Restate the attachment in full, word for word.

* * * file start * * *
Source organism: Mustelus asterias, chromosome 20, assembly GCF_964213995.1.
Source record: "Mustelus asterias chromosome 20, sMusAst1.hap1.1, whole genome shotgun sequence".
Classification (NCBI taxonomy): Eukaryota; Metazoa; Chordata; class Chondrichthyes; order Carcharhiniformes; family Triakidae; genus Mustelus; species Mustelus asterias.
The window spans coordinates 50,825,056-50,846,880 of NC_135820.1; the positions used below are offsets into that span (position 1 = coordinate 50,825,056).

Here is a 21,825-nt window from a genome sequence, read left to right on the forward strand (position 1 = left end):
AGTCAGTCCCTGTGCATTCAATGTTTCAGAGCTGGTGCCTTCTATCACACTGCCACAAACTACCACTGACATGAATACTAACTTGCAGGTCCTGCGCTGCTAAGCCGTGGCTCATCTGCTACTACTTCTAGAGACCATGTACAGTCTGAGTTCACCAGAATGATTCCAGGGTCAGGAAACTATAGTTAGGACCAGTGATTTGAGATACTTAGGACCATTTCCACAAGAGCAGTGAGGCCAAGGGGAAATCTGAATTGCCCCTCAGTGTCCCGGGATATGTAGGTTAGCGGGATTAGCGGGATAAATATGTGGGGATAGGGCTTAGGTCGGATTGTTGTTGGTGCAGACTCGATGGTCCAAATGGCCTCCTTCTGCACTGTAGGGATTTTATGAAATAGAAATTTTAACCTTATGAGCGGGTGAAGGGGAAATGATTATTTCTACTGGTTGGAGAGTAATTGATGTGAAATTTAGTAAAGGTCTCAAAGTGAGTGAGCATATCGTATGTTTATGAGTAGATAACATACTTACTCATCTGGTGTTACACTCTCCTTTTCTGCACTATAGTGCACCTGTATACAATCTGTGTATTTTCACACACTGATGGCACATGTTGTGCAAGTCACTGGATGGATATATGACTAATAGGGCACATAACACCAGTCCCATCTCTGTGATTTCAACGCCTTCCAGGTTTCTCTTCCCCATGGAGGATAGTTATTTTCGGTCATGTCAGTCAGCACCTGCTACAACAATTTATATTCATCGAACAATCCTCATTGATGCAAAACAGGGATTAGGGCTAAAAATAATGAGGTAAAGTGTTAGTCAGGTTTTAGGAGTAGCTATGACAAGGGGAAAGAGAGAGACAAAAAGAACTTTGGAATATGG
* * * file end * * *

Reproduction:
Source organism: Mustelus asterias, chromosome 20, assembly GCF_964213995.1.
Source record: "Mustelus asterias chromosome 20, sMusAst1.hap1.1, whole genome shotgun sequence".
Classification (NCBI taxonomy): Eukaryota; Metazoa; Chordata; class Chondrichthyes; order Carcharhiniformes; family Triakidae; genus Mustelus; species Mustelus asterias.
The window spans coordinates 50,825,056-50,846,880 of NC_135820.1; the positions used below are offsets into that span (position 1 = coordinate 50,825,056).

Here is a 21,825-nt window from a genome sequence, read left to right on the forward strand (position 1 = left end):
AGTCAGTCCCTGTGCATTCAATGTTTCAGAGCTGGTGCCTTCTATCACACTGCCACAAACTACCACTGACATGAATACTAACTTGCAGGTCCTGCGCTGCTAAGCCGTGGCTCATCTGCTACTACTTCTAGAGACCATGTACAGTCTGAGTTCACCAGAATGATTCCAGGGTCAGGAAACTATAGTTAGGACCAGTGATTTGAGATACTTAGGACCATTTCCACAAGAGCAGTGAGGCCAAGGGGAAATCTGAATTGCCCCTCAGTGTCCCGGGATATGTAGGTTAGCGGGATTAGCGGGATAAATATGTGGGGATAGGGCTTAGGTCGGATTGTTGTTGGTGCAGACTCGATGGTCCAAATGGCCTCCTTCTGCACTGTAGGGATTTTATGAAATAGAAATTTTAACCTTATGAGCGGGTGAAGGGGAAATGATTATTTCTACTGGTTGGAGAGTAATTGATGTGAAATTTAGTAAAGGTCTCAAAGTGAGTGAGCATATCGTATGTTTATGAGTAGATAACATACTTACTCATCTGGTGTTACACTCTCCTTTTCTGCACTATAGTGCACCTGTATACAATCTGTGTATTTTCACACACTGATGGCACATGTTGTGCAAGTCACTGGATGGATATATGACTAATAGGGCACATAACACCAGTCCCATCTCTGTGATTTCAACGCCTTCCAGGTTTCTCTTCCCCATGGAGGATAGTTATTTTCGGTCATGTCAGTCAGCACCTGCTACAACAATTTATATTCATCGAACAATCCTCATTGATGCAAAACAGGGATTAGGGCTAAAAATAATGAGGTAAAGTGTTAGTCAGGTTTTAGGAGTAGCTATGACAAGGGGAAAGAGAGAGACAAAAAGAACTTTGGAATATGG